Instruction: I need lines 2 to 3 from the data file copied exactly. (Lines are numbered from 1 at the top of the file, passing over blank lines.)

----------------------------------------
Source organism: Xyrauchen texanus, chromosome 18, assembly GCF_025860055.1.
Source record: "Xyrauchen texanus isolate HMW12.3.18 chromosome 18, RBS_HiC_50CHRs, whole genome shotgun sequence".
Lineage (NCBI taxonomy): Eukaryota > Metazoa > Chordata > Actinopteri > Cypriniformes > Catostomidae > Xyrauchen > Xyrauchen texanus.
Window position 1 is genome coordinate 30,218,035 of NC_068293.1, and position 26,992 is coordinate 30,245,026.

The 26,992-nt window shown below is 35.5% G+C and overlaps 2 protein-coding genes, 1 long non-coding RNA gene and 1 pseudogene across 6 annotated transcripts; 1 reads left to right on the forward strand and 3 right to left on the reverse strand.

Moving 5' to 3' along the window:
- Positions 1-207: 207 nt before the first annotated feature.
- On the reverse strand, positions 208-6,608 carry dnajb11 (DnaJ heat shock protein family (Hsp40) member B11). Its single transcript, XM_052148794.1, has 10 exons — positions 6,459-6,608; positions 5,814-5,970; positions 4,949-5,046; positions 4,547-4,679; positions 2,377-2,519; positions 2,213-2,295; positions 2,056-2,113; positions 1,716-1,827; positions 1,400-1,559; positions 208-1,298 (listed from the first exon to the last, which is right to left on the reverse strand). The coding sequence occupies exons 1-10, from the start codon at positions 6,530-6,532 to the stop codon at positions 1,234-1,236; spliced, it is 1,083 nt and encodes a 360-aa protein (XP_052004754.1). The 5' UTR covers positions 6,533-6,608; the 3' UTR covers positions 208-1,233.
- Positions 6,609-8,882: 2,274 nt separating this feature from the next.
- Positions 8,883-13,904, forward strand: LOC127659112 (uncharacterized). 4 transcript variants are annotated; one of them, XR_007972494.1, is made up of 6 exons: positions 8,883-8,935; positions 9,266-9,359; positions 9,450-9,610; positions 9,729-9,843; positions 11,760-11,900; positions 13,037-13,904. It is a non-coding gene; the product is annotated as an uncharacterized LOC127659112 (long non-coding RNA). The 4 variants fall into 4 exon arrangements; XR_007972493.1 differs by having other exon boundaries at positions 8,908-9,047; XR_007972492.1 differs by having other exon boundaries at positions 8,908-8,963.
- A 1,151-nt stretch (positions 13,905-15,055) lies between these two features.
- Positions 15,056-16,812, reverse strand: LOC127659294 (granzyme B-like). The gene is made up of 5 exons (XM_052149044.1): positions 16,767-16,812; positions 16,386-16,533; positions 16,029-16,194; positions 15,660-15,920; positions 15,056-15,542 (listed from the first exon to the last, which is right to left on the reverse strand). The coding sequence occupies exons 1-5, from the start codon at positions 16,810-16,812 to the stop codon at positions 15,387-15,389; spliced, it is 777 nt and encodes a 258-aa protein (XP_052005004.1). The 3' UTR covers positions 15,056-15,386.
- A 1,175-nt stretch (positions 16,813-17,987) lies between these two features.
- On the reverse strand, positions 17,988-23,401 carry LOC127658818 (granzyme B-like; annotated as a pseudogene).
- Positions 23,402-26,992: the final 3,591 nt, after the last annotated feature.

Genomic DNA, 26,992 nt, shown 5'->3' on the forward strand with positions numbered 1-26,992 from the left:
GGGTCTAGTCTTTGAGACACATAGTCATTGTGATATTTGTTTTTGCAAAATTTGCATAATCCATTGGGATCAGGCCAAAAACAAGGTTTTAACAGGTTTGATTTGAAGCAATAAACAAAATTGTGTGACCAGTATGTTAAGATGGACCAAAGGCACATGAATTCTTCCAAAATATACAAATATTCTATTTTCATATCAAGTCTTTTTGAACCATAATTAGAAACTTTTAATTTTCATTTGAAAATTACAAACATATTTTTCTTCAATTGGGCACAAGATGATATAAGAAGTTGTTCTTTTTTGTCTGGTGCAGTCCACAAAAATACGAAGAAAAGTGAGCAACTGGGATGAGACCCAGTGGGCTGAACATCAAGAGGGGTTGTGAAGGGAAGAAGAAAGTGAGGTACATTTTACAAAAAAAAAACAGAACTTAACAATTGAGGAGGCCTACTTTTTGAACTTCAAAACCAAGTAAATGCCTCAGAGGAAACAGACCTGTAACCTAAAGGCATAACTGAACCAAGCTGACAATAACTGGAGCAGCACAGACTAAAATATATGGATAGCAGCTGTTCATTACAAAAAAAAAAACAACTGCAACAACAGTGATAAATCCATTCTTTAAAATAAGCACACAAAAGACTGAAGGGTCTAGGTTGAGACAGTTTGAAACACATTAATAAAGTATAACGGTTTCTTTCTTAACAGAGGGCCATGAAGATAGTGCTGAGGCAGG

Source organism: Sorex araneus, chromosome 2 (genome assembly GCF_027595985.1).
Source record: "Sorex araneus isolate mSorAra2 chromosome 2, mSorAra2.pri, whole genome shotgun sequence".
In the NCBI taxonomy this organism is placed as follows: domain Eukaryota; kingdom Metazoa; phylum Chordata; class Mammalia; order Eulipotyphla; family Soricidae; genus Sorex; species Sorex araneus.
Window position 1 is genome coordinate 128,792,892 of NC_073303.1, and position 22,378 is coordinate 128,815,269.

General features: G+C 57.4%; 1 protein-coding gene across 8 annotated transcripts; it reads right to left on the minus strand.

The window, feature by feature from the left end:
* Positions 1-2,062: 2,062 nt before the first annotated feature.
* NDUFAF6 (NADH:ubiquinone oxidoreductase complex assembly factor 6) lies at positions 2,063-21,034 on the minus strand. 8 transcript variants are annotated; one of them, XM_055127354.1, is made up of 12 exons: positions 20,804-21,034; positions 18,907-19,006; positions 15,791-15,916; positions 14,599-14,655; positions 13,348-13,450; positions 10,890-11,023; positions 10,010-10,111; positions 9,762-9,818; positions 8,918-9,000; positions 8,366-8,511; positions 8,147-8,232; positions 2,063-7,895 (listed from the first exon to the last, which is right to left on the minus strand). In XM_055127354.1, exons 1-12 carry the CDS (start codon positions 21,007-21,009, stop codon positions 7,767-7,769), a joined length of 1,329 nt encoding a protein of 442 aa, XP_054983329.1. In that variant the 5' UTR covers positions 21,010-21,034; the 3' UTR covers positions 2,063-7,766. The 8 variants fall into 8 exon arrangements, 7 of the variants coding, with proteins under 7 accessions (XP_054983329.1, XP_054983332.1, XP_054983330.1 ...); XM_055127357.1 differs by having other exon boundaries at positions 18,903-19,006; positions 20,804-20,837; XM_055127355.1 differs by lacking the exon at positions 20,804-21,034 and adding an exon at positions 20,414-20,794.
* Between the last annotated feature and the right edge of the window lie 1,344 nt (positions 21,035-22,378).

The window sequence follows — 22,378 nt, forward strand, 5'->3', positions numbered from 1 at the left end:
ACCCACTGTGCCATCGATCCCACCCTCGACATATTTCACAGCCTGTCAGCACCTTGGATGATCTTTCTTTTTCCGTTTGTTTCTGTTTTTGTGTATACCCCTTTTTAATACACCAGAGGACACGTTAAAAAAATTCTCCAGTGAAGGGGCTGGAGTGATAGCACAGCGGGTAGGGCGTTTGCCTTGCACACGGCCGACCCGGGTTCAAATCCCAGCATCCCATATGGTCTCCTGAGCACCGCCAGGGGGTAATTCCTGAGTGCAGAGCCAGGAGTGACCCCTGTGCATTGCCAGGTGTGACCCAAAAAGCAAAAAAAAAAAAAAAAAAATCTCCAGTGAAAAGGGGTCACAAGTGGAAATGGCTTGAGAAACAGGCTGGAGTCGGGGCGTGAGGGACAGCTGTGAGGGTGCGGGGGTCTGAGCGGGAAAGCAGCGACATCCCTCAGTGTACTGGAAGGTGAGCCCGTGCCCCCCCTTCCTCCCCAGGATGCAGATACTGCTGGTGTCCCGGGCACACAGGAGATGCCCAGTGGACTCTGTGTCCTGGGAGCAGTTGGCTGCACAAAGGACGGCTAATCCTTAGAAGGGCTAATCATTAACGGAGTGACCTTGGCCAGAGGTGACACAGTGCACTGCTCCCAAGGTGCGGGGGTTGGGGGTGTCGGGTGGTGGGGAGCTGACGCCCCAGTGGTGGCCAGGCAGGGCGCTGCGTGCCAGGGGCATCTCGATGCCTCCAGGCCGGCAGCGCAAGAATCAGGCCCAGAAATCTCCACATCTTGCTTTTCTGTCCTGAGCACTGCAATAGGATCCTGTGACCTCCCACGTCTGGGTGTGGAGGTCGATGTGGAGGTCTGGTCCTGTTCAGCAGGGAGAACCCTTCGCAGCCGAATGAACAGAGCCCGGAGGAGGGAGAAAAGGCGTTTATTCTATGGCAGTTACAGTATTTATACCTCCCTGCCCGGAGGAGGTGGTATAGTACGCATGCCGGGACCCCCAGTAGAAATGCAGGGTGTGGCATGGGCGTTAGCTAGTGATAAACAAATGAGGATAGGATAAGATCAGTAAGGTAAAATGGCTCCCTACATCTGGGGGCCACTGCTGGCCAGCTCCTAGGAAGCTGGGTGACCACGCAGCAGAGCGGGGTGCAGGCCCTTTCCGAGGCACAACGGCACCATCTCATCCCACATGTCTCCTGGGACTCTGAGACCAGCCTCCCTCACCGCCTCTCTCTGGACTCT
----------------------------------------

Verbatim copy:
Source record: "Xyrauchen texanus isolate HMW12.3.18 chromosome 18, RBS_HiC_50CHRs, whole genome shotgun sequence".
Lineage (NCBI taxonomy): Eukaryota > Metazoa > Chordata > Actinopteri > Cypriniformes > Catostomidae > Xyrauchen > Xyrauchen texanus.